Prescription in hand and yet another $50 out of pocket and I am on the road to being hackless. Hopefully. I'm bringing sexy back.   : )

Tuesday, October 5, 2010

Holding onto Fall

As I drove up my tree lined street I couldn't help but notice how many leaves have already fallen. The huge amount of rain and wind we've had lately has prematurely pulled them from their branches. Instead of the gradual transformation from a sea of green to brilliant crimson and oranges, most of the trees are jaundiced and wilting as if suffering from a severe case of stage fright. Autumn seems to be shirking backwards towards the door rather than sticking around after a brilliant show for the curtain calls.

This is my favourite time of year, especially for shooting photos, yet I haven't had time to snap a single shot. This weather channel is promising clear skies and sunshine this weekend so hopefully I will steal some time to take a wander with my camera and capture some colour.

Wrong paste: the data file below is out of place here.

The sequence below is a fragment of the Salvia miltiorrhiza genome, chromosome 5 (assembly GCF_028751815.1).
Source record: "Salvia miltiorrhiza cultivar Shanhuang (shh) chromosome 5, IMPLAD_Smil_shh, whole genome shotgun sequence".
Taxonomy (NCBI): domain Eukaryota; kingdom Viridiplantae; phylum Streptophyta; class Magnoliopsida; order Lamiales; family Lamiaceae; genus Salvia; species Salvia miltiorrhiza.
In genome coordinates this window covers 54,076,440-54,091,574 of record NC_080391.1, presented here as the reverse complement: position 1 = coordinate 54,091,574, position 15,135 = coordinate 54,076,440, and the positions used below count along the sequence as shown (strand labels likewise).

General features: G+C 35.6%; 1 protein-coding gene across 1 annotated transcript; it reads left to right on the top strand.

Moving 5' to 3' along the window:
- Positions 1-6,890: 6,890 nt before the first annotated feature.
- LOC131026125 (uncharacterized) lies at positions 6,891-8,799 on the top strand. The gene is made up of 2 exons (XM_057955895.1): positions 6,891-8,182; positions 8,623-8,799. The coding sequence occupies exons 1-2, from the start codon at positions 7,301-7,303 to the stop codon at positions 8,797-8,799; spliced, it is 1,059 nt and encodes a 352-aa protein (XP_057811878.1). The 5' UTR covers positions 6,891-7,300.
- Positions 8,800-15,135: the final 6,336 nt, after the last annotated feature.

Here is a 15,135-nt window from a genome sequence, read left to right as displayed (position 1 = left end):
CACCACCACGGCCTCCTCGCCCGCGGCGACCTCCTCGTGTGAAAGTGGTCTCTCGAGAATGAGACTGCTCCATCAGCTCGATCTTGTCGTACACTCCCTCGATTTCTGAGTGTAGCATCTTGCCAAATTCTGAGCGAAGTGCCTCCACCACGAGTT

Actually we are going to try to squeeze in a fall fair ... pigs, goats, fudge and horses. And if we are really lucky, the smell of wood burning will fill my nostrils; I will bite into a crisp sour apple for a taste of fall; and the sound of brittle leaves crunching beneath my feet will make me smile.

Like I said - it's my favourite time of year, so please hold fall, just a little while longer.

Sunday, October 3, 2010

A We Day Weekend

Where to start? It's been an amazing, exhausting, fantastic few days.